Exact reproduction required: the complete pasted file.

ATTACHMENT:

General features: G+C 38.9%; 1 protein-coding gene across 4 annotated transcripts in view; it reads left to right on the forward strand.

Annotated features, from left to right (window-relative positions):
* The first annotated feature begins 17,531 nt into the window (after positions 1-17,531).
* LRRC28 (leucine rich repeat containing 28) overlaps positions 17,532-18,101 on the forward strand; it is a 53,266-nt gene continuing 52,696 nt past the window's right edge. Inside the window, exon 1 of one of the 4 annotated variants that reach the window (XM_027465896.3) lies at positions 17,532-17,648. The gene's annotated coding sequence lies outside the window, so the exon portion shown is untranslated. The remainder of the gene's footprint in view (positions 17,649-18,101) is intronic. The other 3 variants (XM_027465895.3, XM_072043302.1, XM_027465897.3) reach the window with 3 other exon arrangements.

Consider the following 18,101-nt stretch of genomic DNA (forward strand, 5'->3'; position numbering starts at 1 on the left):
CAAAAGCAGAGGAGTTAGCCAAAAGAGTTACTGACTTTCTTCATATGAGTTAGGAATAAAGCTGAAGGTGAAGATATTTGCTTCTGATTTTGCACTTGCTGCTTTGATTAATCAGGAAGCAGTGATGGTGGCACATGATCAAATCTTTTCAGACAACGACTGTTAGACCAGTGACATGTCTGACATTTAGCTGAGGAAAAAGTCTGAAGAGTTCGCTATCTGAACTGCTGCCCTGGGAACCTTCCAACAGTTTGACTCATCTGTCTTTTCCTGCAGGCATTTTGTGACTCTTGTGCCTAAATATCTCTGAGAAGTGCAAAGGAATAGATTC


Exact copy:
General features: G+C 38.9%; 1 protein-coding gene across 4 annotated transcripts in view; it reads left to right on the forward strand.

Annotated features, from left to right (window-relative positions):
* The first annotated feature begins 17,531 nt into the window (after positions 1-17,531).
* LRRC28 (leucine rich repeat containing 28) overlaps positions 17,532-18,101 on the forward strand; it is a 53,266-nt gene continuing 52,696 nt past the window's right edge. Inside the window, exon 1 of one of the 4 annotated variants that reach the window (XM_027465896.3) lies at positions 17,532-17,648. The gene's annotated coding sequence lies outside the window, so the exon portion shown is untranslated. The remainder of the gene's footprint in view (positions 17,649-18,101) is intronic. The other 3 variants (XM_027465895.3, XM_072043302.1, XM_027465897.3) reach the window with 3 other exon arrangements.

Consider the following 18,101-nt stretch of genomic DNA (forward strand, 5'->3'; position numbering starts at 1 on the left):
CAAAAGCAGAGGAGTTAGCCAAAAGAGTTACTGACTTTCTTCATATGAGTTAGGAATAAAGCTGAAGGTGAAGATATTTGCTTCTGATTTTGCACTTGCTGCTTTGATTAATCAGGAAGCAGTGATGGTGGCACATGATCAAATCTTTTCAGACAACGACTGTTAGACCAGTGACATGTCTGACATTTAGCTGAGGAAAAAGTCTGAAGAGTTCGCTATCTGAACTGCTGCCCTGGGAACCTTCCAACAGTTTGACTCATCTGTCTTTTCCTGCAGGCATTTTGTGACTCTTGTGCCTAAATATCTCTGAGAAGTGCAAAGGAATAGATTC